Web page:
Two Shifts We Must Make To Advance Economic Mobility
Ford Foundation Vice President Hillary Pennington speaking at the Jobs for the Future National Summit on Opportunity and Economic Mobility.The chief purpose of our nation’s education and workforce system is to make economic mobility possible for all Americans. While there are many drivers of economic mobility, educational attainment is a considerable contributor.
Brookings Institution Senior Fellow Richard Reeves reminded me of this in New Orleans last week during his presentation at the opening session of the Jobs for the Future National Summit on Opportunity and Economic Mobility. The convening was rich in dialogue about how the American systems of education and workforce must be reimagined, particularly given recent setbacks and opportunities. These setbacks include the political fallout from the Common Core State Standards, while the opportunities include the recent reauthorization of major domestic legislation such as the Workforce Innovation Opportunity Act, the Every Student Succeeds Act (ESSA) and maybe soon the Perkins Career and Technical Education Act.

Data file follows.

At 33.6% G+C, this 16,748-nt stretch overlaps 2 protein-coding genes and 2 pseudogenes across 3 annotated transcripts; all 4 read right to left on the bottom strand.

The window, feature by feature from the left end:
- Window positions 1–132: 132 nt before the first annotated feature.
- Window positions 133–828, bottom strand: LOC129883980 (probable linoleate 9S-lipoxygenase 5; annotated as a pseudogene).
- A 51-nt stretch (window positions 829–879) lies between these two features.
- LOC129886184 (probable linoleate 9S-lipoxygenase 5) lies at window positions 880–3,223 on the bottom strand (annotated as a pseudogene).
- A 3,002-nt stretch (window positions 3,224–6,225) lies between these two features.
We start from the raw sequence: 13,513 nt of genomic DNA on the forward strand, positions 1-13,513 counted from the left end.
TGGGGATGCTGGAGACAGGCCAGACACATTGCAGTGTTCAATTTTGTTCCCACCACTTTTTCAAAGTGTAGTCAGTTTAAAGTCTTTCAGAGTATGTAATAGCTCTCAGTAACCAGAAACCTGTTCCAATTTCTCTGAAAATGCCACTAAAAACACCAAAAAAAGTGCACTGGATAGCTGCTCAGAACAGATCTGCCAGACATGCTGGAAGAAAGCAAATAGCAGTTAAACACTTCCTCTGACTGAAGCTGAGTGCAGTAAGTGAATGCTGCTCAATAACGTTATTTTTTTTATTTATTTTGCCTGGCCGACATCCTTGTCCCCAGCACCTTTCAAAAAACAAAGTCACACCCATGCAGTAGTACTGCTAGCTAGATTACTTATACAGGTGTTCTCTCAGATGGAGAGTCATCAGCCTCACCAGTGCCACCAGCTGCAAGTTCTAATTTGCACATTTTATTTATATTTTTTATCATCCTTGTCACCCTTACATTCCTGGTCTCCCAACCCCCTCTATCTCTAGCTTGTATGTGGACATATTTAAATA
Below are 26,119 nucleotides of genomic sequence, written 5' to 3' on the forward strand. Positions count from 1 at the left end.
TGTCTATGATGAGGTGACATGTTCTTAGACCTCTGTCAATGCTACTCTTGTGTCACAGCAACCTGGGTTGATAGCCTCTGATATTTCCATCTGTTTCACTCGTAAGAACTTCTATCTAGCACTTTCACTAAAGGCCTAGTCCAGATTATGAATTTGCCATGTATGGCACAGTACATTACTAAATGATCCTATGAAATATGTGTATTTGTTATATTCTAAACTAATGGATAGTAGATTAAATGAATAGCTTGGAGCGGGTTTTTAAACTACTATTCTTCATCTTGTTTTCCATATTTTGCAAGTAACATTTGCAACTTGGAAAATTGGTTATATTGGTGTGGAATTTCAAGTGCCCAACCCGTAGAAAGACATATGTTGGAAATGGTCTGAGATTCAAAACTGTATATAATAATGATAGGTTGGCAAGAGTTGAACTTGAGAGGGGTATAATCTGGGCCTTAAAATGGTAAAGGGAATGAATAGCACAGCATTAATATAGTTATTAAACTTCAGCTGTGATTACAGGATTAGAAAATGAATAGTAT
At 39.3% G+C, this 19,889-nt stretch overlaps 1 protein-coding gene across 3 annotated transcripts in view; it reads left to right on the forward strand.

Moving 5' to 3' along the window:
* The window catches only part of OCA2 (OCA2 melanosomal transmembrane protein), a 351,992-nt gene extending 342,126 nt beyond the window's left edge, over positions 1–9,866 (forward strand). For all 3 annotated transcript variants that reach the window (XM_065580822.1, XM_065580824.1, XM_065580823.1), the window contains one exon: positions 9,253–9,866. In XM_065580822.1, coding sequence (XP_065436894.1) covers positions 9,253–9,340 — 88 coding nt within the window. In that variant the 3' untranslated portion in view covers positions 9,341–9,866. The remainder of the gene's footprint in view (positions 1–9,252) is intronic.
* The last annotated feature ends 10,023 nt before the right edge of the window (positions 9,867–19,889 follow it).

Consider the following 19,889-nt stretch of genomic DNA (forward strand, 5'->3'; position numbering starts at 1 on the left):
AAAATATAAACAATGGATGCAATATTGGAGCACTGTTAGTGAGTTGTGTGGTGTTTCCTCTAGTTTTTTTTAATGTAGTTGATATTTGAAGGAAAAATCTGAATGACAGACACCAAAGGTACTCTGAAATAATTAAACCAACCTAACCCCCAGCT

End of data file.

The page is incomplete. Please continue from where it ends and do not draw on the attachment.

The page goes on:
The consensus of the summit was that policymakers should imagine and construct an aligned and integrated education and workforce system that has multiple pathways to success through classroom education empowered by technology and work experiences in high-demand sectors of the labor market.
The creation of this integrated system requires two important shifts that will help foster the public and political will necessary to change the current system’s design, institutional practices, and policy at all levels.
Shift 1: Broaden Values.